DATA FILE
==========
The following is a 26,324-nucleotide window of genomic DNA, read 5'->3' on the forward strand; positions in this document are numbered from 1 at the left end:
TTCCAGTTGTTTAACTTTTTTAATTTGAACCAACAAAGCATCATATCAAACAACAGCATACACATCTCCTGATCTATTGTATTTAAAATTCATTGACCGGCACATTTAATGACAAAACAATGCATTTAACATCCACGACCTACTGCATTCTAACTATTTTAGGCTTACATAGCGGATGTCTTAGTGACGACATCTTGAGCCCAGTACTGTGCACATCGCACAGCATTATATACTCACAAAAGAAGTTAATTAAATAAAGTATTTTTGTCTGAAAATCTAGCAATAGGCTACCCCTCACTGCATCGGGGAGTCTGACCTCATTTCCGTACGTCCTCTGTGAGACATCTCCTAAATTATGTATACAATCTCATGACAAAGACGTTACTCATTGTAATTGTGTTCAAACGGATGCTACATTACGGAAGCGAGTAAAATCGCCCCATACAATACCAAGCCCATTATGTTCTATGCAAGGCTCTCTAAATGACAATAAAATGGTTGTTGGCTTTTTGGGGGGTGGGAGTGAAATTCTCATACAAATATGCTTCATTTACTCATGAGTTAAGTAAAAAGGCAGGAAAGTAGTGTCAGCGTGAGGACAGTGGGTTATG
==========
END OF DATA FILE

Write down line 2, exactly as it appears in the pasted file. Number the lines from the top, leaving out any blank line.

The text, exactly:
TTCCAGTTGTTTAACTTTTTTAATTTGAACCAACAAAGCATCATATCAAACAACAGCATACACATCTCCTGATCTATTGTATTTAAAATTCATTGACCGGCACATTTAATGACAAAACAATGCATTTAACATCCACGACCTACTGCATTCTAACTATTTTAGGCTTACATAGCGGATGTCTTAGTGACGACATCTTGAGCCCAGTACTGTGCACATCGCACAGCATTATATACTCACAAAAGAAGTTAATTAAATAAAGTATTTTTGTCTGAAAATCTAGCAATAGGCTACCCCTCACTGCATCGGGGAGTCTGACCTCATTTCCGTACGTCCTCTGTGAGACATCTCCTAAATTATGTATACAATCTCATGACAAAGACGTTACTCATTGTAATTGTGTTCAAACGGATGCTACATTACGGAAGCGAGTAAAATCGCCCCATACAATACCAAGCCCATTATGTTCTATGCAAGGCTCTCTAAATGACAATAAAATGGTTGTTGGCTTTTTGGGGGGTGGGAGTGAAATTCTCATACAAATATGCTTCATTTACTCATGAGTTAAGTAAAAAGGCAGGAAAGTAGTGTCAGCGTGAGGACAGTGGGTTATG